Opposition to the widespread introduction of GM maize by international companies in Mexico is growing ahead of a crucial decision on the subject by Enrique Peña Nieto’s government.
A moratorium on the planting of GM maize throughout Mexico was in force until 2009, when previous president Emilio Calderón permitted some experimental trials on a reduced scale, covering some 2,660 hectares.
As a result of these trials, President Calderón was due to announce a decision on whether or not to permit transnational companies such as Monsanto, Pioneer or Dow Agrosciences to introduce their GM brands of maize on a commercial scale, but passed the thorny question on to his successor from the Institutional Revolutionary Party (PRI).
Many scientists and environmental groups within Mexico have expressed their concerns at the possible introduction of GM maize on a massive scale.
The Unión de Científicos Comprometidos con la Sociedad (UCCS-Union of Scientists Committed to Society) have stressed the health dangers of any such move. They point to studies made by Gilles-Eric Séralini (quoted in www.slowfood.com) on the harmful effects on laboratory rats fed on genetically modified maize foodstuffs.
The UCCS also points to the negative effects any such move would have on local maize producers:
‘There is a fear that the government will grant permits soon, or within a few months (according to declarations to the press by the sub-secretary for agriculture Mariano Ruíz). This would open the way for an unprecedented invasion of GM crops in Mexico, in our fields and on our tables. The local varieties would be threatened by contamination, and the food sovereignty of our communities would be seriously compromised’.
It is this question of food sovereignty which most disturbs opponents of the scheme. As Evangelina Robles of the Red en Defensa del Maíz (Maize Defence Network) told the Inter Press news service: ‘They are going to serve up transgenic maize on every table, in spite of the fact that food sovereignty depends on growing native corn.’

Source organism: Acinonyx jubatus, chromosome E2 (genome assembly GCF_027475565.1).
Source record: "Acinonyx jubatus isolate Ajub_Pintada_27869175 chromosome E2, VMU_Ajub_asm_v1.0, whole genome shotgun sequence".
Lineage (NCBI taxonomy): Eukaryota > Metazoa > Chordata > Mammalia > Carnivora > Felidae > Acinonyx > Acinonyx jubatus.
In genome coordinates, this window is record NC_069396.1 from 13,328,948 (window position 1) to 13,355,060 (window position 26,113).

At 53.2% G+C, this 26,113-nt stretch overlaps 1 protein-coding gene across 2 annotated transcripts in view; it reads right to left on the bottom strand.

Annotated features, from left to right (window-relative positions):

Mexicans are particularly sensitive to any changes to maize production. It is a staple in their diet (recent statistics suggest each Mexican consumes more than 120kg per year, compared to a world average of less than 17kg).
It is also part of Mexican history: maize has been cultivated in the country for almost 5,000 years, and there are now more than 200 native varieties. These, the protestors argue, could be contaminated by the introduction of transgenic maize on a massive scale, and eventually be replaced entirely, thus depriving the world of an important source of biodiversity in a crucial foodstuff.
According to Camila Montecinos, who campaigns with GRAIN, an organization that promotes small-scale community farming worldwide, transnational companies ‘chose maize, soya and canola because of their enormous potential for contamination (by wind-pollination). When contamination spreads, the companies claim that the presence of transgenic crops must be recognised and legalised.’ This then opens the way for the sale of GM seeds, to which they own the patents, she argues.
Currently in Mexico, some three million farmers (two thirds of them small farmers) work on eight million hectares of land to produce some 22 million tonnes of maize each year. This means that a further 10 million tonnes has to be imported to satisfy local demand.
Transnational companies such as Monsanto claim that their modified seeds can greatly increase yields (a claim hotly disputed by many researchers in the United States and elsewhere). Monsanto, Pioneer and Dow Agrosciences have applied for permits to grow their transgenic maize on more than two million hectares in the northern states of Sinaloa and Michoacan.
The transgenic seeds they hope to introduce include Roundup Ready and BT (from the bacillus thuringiensis pest-resistant gene they carry), which are banned in China, Russia and most European Union countries.
This ban has led scientists from the UCCS to warn that the widespread introduction of transgenic maize and other crops could have damaging consequences for Mexican honey exports, which are chiefly sold to Europe.
Members of Greenpeace Mexico recently scaled the Estela de Luz in Mexico City to unfurl a huge banner proclaiming NO TO GM CROPS. According to their campaign organiser Aleira Lara: ‘To approve the sowing of transgenic maize would be yet another blow to the producers of this crop, to the environment, to biodiversity and to the food and cultural heritage of millions of Mexicans and their future generations. It’s irresponsible and a major risk to permit this kind of crop in Mexico.’
The Mexican government has said that it will take into account all the results from the trials before coming to any decision on issuing permits for the commercial use of transgenic maize and other crops.
Traditionally, the PRI has been a strong backer of local farmers, who make up a key part of the party’s support, but President Peña Nieto seems keen to bring in reforms in many areas that will radically alter Mexican society. Allowing the transnationals to gain a strong foothold in the countryside could well be part of this strategy.
‘This is the first time in history that one of the most important harvests in the world is threatened in its centre of diversity,’ concludes Pat Mooney, head of the international NGO Action Group on Erosion, Technology and Concentration. ‘If we let the companies win, there will be no chance to defend them in other parts. What is happening here [in Mexico] is of key importance to the rest of the world.